Chris Porsz: The man behind the lens

Chris Porsz

Peterborough paramedic and photographer Chris Porsz hit headlines around the world when his first series of ‘Reunion’ pictures – recreating some of his street photography from the 80s with the same subjects decades later – went viral. Many of these people and pictures have become emblematic of life in our city and have embedded themselves in the public imagination – but just who is Chris Porsz, and how does he feel about becoming a regional treasure? The Moment spoke to him to find out...

It feels as though we’re far more familiar with your pictures than we are with you – the man who made them all happen. Do you think your personality is a part of these pictures – that we can tell more about you than we might think by looking at them?
I think, maybe! And that extends from my career as a paramedic, because a huge part of the job was about communicating with people and understanding them, caring for and reassuring them. So, I think the photography complements that well, and also it’s about responding to the moment, grabbing it before it’s gone and thinking on your feet – expect the unexpected!

Chris Porsz

Chris Porsz

How does your process of taking pictures – and then of creating books, projects, exhibitions – work?
I’ve got a great local graphic designer, Chris Lane, who came on board when I decided to self-publish, but a lot of it is just walking the miles, really – just getting out there and taking pictures, find something different and capture it in your own style. Part of the magic is meeting those people by chance, I didn’t know many of them beforehand, and I’d often find a great story as well.

There was also a period when I stopped altogether, around 1986. Then in 2009 I sent some pictures to the local paper and ended up getting a regular column, called ‘Paramedic Paparazzo’. It rekindled that long-lost passion, and then I discovered digital, which was amazing! It was a lot to do with the column that people were able to contact me again, years after I took their picture. That was a real light bulb moment in terms of beginning to pull the ‘Reunions’ books and exhibitions together.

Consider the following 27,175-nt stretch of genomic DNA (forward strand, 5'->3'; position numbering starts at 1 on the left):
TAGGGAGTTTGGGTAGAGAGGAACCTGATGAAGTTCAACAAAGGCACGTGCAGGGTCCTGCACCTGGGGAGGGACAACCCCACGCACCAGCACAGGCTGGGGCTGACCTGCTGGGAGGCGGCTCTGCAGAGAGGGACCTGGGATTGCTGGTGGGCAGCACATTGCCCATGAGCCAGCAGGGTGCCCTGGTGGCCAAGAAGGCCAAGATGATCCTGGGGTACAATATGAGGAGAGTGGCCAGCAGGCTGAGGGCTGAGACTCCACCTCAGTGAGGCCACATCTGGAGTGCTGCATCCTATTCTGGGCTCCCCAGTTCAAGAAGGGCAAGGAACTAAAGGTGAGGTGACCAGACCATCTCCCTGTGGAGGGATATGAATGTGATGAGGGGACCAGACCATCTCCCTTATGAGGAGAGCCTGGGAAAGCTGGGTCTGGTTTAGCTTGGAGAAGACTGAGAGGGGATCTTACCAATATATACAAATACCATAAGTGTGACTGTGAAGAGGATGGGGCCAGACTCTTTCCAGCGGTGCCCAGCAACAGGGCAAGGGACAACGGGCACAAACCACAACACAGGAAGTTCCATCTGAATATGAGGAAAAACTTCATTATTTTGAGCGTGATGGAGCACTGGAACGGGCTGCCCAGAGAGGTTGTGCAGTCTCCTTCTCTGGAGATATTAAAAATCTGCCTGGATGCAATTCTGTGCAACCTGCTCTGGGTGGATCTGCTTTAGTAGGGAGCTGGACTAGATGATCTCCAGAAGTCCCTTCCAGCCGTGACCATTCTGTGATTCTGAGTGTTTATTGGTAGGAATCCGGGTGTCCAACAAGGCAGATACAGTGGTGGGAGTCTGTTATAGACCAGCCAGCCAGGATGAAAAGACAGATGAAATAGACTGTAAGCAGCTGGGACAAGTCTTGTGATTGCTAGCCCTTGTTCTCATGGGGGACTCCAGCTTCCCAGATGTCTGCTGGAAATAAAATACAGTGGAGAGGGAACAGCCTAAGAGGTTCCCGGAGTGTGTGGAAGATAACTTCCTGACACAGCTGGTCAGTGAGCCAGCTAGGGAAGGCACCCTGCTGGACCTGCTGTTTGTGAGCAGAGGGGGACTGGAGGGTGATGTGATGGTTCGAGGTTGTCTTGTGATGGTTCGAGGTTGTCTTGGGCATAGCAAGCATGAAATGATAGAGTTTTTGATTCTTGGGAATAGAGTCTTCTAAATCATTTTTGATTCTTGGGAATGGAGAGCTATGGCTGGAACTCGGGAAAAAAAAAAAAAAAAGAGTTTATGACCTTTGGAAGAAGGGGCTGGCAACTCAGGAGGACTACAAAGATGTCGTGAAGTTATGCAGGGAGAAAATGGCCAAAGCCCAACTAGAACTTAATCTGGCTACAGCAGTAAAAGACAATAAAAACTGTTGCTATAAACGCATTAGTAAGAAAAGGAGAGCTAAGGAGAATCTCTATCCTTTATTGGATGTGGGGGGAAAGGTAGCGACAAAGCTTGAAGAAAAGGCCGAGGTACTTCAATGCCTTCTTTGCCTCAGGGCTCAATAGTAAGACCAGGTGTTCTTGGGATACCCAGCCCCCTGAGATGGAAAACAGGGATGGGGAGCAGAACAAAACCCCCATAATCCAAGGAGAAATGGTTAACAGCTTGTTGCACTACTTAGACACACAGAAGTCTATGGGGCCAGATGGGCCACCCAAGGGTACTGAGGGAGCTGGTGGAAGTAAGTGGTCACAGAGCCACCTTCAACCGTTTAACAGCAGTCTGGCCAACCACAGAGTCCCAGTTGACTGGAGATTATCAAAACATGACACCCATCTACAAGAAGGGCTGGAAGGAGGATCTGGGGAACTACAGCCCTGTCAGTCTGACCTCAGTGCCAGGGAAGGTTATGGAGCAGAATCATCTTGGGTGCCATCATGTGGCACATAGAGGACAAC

What are some of the stand-out moments for you?
I’m often asked, how do I find people? Social media has helped a lot, but sometimes I just get really lucky. One moment in particular stands out – decades ago I took a picture of about four or five lads messing about in a derelict house in Cromwell Road, taken in 1981. About 30 years later, at 3 o’clock in the morning we received a ‘999’ call – and just by chance I was on nights. I knocked on the door and a man answered – he was basically in the middle of having a heart attack. I treated him, gave him oxygen, and he started improving. When we were on the way to the hospital in the ambulance, he said, ‘You took my picture 30 years ago,’ and I thought, ‘Wow!’ I felt like I’d won the lottery! He remembered having the picture taken, but the picture had been published a couple of times in my column as well, so he may well have seen it there and been reminded. That encounter, after a ‘999’ call, led to that Reunion.

Who are your influences and inspirations, in terms of photography?
I’m very inspired by photojournalists, people like Don McCullin. I took pictures of the age of protests: anti- racist marches, NHS protests. I would tend to look for ordinary, everyday people, but also people who stood out from the crowd, like the punks and the Teddy boys.

Chris PorszOne of your recent projects has been going coast-to-coast in America and documenting the journey – can you tell us a bit about that?
I’d been before – just to New York and Florida – and New York is a great place to take pictures, it’s a crazy city, obviously! I did a 50-day road trip from San Francisco to New York and bits in between using a combination of Amtrak trains, Greyhound coaches and lots of walking, and I was very conscious that I won’t always be able to do this [Chris is 70] so I’ve got to seize the moment. It was quite a surreal experience at times – I got off the plane in San Francisco, got
on a horrible downtown train, which was filthy, and right behind me was a man clearly off his head, shouting: ‘I want to stab somebody, I want to stab somebody!’ All the locals had already got off by this point, but he got this big, red pair of scissors out of his bag and just totally destroyed the seats – there was stuffing everywhere.